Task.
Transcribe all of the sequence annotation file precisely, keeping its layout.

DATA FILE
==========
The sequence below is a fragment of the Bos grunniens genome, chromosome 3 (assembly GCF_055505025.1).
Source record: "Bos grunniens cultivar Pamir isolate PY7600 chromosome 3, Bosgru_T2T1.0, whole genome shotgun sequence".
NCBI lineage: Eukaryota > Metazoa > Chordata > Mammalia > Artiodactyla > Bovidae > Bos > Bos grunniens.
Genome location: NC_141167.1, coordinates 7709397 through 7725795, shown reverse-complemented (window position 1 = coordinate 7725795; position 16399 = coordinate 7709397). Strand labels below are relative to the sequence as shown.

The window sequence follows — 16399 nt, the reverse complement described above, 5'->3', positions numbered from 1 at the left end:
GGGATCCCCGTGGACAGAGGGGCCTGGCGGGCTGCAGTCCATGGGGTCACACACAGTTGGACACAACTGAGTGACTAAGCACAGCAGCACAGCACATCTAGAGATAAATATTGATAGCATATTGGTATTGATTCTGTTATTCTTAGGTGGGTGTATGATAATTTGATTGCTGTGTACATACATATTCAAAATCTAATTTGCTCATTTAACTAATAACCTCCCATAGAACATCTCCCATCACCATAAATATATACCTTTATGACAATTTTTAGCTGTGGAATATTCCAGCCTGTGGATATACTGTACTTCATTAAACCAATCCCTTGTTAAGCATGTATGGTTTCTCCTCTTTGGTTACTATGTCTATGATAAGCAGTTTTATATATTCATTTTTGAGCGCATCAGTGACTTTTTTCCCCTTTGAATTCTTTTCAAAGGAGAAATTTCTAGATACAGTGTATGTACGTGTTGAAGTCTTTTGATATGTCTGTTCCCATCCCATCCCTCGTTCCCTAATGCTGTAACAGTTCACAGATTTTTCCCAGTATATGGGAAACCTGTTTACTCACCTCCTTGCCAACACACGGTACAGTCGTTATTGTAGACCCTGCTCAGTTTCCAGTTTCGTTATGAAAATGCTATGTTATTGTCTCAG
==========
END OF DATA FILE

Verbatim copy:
The sequence below is a fragment of the Bos grunniens genome, chromosome 3 (assembly GCF_055505025.1).
Source record: "Bos grunniens cultivar Pamir isolate PY7600 chromosome 3, Bosgru_T2T1.0, whole genome shotgun sequence".
NCBI lineage: Eukaryota > Metazoa > Chordata > Mammalia > Artiodactyla > Bovidae > Bos > Bos grunniens.
Genome location: NC_141167.1, coordinates 7709397 through 7725795, shown reverse-complemented (window position 1 = coordinate 7725795; position 16399 = coordinate 7709397). Strand labels below are relative to the sequence as shown.

The window sequence follows — 16399 nt, the reverse complement described above, 5'->3', positions numbered from 1 at the left end:
GGGATCCCCGTGGACAGAGGGGCCTGGCGGGCTGCAGTCCATGGGGTCACACACAGTTGGACACAACTGAGTGACTAAGCACAGCAGCACAGCACATCTAGAGATAAATATTGATAGCATATTGGTATTGATTCTGTTATTCTTAGGTGGGTGTATGATAATTTGATTGCTGTGTACATACATATTCAAAATCTAATTTGCTCATTTAACTAATAACCTCCCATAGAACATCTCCCATCACCATAAATATATACCTTTATGACAATTTTTAGCTGTGGAATATTCCAGCCTGTGGATATACTGTACTTCATTAAACCAATCCCTTGTTAAGCATGTATGGTTTCTCCTCTTTGGTTACTATGTCTATGATAAGCAGTTTTATATATTCATTTTTGAGCGCATCAGTGACTTTTTTCCCCTTTGAATTCTTTTCAAAGGAGAAATTTCTAGATACAGTGTATGTACGTGTTGAAGTCTTTTGATATGTCTGTTCCCATCCCATCCCTCGTTCCCTAATGCTGTAACAGTTCACAGATTTTTCCCAGTATATGGGAAACCTGTTTACTCACCTCCTTGCCAACACACGGTACAGTCGTTATTGTAGACCCTGCTCAGTTTCCAGTTTCGTTATGAAAATGCTATGTTATTGTCTCAG